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Rite of passage: Exit strategy

Today, I am not writing to you; I am writing to myself. If you want, you can read along.

I don’t usually write to myself, but maybe I need to do it more often. I don’t know why I am sharing this. Maybe one of you is in the same place I am and will find comfort in having met another struggler.

In a few weeks, I will hand over the reins of the ministry I started 25 years ago. I decided to exit on Aug. 9, 2018, five years to the day I summited Mount Kilimanjaro, carrying the cross. On that climb, God spoke clearly to me about letting go of the cross and passing it on to the next generation. I needed to step away from what I have done for 45 years, laying down what I have known all these years and beginning to walk in the shadow of the next generation.

Yes, there is a shadow ministry, but what does that mean for me? These last five years have been difficult, because when God reveals something, He only reveals one-third of it at a time. He showed me what I need to do but didn’t reveal the when or the how.

I wish God would send His will all bundled up nice and tidy in a beautiful box topped with a bow. Inside would be all three components: the what, the when and the how. But God rarely does that. Look at Moses’ experience at the burning bush. God was showing him the what, but it took years upon years for him to fully discover the when and the how.

Most of us love the what. We run out and tell others, “God has called me to ___________” (fill in the blank). Friends and family rejoice—and then comes the waiting. I hate the waiting. I really hate the waiting. But it is also in the waiting that God prepares us for the when and the how.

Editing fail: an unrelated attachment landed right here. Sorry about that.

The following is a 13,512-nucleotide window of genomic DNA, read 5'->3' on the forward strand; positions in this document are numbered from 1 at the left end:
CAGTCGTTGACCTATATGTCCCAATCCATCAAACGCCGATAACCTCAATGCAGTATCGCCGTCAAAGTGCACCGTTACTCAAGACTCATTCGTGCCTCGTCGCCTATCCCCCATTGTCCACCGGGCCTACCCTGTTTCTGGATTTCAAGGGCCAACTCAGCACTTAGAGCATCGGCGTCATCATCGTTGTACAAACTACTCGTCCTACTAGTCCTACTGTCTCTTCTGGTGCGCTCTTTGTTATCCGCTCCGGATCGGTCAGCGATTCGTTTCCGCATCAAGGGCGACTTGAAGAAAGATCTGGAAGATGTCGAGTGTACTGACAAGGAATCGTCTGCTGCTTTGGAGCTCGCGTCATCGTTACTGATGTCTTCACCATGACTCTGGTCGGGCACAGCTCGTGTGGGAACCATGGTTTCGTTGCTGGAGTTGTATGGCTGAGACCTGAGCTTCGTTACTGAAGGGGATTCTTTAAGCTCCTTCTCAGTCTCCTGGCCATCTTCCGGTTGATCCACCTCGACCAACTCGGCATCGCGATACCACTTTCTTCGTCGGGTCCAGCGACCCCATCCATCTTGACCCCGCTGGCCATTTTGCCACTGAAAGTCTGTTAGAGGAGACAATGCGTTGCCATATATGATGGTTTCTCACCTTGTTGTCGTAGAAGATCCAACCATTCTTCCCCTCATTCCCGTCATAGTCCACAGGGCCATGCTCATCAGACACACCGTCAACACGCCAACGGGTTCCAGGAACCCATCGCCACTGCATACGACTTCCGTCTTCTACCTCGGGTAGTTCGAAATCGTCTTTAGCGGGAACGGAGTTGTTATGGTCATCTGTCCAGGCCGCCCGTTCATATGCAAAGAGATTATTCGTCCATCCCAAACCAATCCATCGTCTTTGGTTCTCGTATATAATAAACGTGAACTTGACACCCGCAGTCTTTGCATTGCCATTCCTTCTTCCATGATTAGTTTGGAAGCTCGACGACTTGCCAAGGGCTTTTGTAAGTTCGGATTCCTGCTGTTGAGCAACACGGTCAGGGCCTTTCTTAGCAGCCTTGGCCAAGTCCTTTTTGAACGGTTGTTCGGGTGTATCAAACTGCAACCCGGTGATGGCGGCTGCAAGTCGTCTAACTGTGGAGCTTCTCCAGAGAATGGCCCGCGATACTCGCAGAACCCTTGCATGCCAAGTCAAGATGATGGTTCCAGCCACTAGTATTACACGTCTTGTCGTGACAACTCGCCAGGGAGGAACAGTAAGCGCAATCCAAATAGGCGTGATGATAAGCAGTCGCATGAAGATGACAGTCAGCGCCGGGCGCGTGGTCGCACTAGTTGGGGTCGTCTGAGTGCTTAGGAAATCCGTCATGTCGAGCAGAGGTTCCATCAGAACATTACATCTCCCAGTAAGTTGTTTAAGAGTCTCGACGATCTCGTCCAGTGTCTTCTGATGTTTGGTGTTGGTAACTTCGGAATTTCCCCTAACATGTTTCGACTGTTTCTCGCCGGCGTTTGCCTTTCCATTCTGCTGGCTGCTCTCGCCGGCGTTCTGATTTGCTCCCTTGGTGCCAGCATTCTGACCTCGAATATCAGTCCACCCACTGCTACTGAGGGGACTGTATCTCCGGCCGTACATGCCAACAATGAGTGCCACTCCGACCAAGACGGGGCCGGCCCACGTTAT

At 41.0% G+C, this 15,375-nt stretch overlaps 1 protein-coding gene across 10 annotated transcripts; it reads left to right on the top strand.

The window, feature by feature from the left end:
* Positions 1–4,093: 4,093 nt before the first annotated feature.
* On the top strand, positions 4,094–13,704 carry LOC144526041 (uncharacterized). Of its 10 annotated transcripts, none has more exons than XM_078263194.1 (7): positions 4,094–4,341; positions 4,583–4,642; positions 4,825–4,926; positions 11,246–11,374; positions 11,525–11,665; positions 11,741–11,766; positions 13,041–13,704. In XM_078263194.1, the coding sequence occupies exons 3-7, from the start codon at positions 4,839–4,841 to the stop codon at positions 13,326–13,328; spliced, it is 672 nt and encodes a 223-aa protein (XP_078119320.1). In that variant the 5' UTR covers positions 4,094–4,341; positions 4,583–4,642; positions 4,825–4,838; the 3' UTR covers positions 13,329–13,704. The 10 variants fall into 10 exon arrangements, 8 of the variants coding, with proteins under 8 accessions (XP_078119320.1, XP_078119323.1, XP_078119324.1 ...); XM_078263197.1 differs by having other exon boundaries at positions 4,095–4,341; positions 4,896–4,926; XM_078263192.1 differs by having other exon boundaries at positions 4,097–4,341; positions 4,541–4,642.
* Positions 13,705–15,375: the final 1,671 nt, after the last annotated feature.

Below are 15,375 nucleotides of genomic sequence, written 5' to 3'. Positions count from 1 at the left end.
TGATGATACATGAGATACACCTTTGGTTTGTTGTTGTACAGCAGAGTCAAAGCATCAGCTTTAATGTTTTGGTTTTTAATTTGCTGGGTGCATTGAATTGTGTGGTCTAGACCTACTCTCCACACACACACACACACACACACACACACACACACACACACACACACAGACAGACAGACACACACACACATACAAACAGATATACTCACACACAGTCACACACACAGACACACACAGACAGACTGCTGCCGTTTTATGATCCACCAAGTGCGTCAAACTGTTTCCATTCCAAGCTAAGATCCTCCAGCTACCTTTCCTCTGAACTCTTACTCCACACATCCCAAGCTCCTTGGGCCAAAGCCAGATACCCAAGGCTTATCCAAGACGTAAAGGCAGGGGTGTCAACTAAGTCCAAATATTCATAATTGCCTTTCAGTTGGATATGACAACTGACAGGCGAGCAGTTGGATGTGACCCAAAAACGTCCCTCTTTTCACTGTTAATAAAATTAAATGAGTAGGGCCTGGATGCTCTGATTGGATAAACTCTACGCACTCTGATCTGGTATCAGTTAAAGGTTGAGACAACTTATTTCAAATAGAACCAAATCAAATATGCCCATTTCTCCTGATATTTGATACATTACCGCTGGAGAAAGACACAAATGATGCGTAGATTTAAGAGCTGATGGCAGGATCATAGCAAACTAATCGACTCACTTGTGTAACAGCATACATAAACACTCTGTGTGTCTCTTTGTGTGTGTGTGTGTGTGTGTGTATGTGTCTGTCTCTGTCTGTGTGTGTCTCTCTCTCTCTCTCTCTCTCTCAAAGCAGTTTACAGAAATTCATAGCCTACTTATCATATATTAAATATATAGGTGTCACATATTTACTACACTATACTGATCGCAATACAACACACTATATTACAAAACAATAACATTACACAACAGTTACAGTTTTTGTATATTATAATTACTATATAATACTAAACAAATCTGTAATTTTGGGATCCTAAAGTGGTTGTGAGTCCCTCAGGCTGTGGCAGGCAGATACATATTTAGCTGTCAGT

I say to God, “Let’s get going!” and He says, “Wait.” I even remind Him of what He wrote in the book of John, “As long as it is day, we must do the works of him who sent me. Night is coming, when no one can work” (John 9:4). God isn’t impressed that I know a verse from John’s Gospel. In fact, He isn’t much impressed by anything I do.

Suddenly, He quotes the last few words of John 15:5 to me: “apart from Me you can do nothing.” Ugghh, God, I am just trying to accomplish your will.

But God is teaching me five things in this season of waiting:

1) Waiting does not mean doing nothing. Waiting is not sitting. Waiting is a time of being in God’s Word and praying. It is about removing yourself from the world and scooting a little closer to Him. In the waiting come great truths that will guide you when He reveals the why and the how.

2) Waiting reveals my weakness and a deeper need for God’s strength. I have found that when you are waiting, it’s not your accomplishments but your weakness that looms larger. The greater the weakness, the greater need for God’s strength.

3) Waiting is a lonely process. In the past, I have been very assured about my direction. I was a man on a mission; I had purpose. Then I found myself like a man adrift in the sea without a sail. God takes you on a journey, and you realize that you are the only one He invited.

4) Waiting is about deepening my relationship and dependence on Him. It is not about a plan or purpose but about a personal relationship with Jesus. When the relationship comes, the rest will fall into place.

5) Waiting can be a blessing. I have become more family focused during these last five years. I am not in such a hurry to save the world. I find myself desiring more time with my family, especially those two little boys who call me “Poppy.”

Yes, I am beginning to come into this new season of my life. I am going to publish many of my teachings; I am going to continue to write for the Baptist Messenger. And if God will allow me to, I am going to walk in the shadow alongside pastors as they seek to build kingdom-minded churches.

I am going to call this new path “Back 40 Ministry.” I have worked the 10/40 Window for many years; now I am coming home to work the back 40. As I work the back side of the mountain, I find myself at peace.

“But seek ye first the kingdom of God, and his righteousness; and all these things shall be added unto you” (Matt. 6:33).

Walker Moore

Author: Walker Moore

View more articles by Walker Moore.

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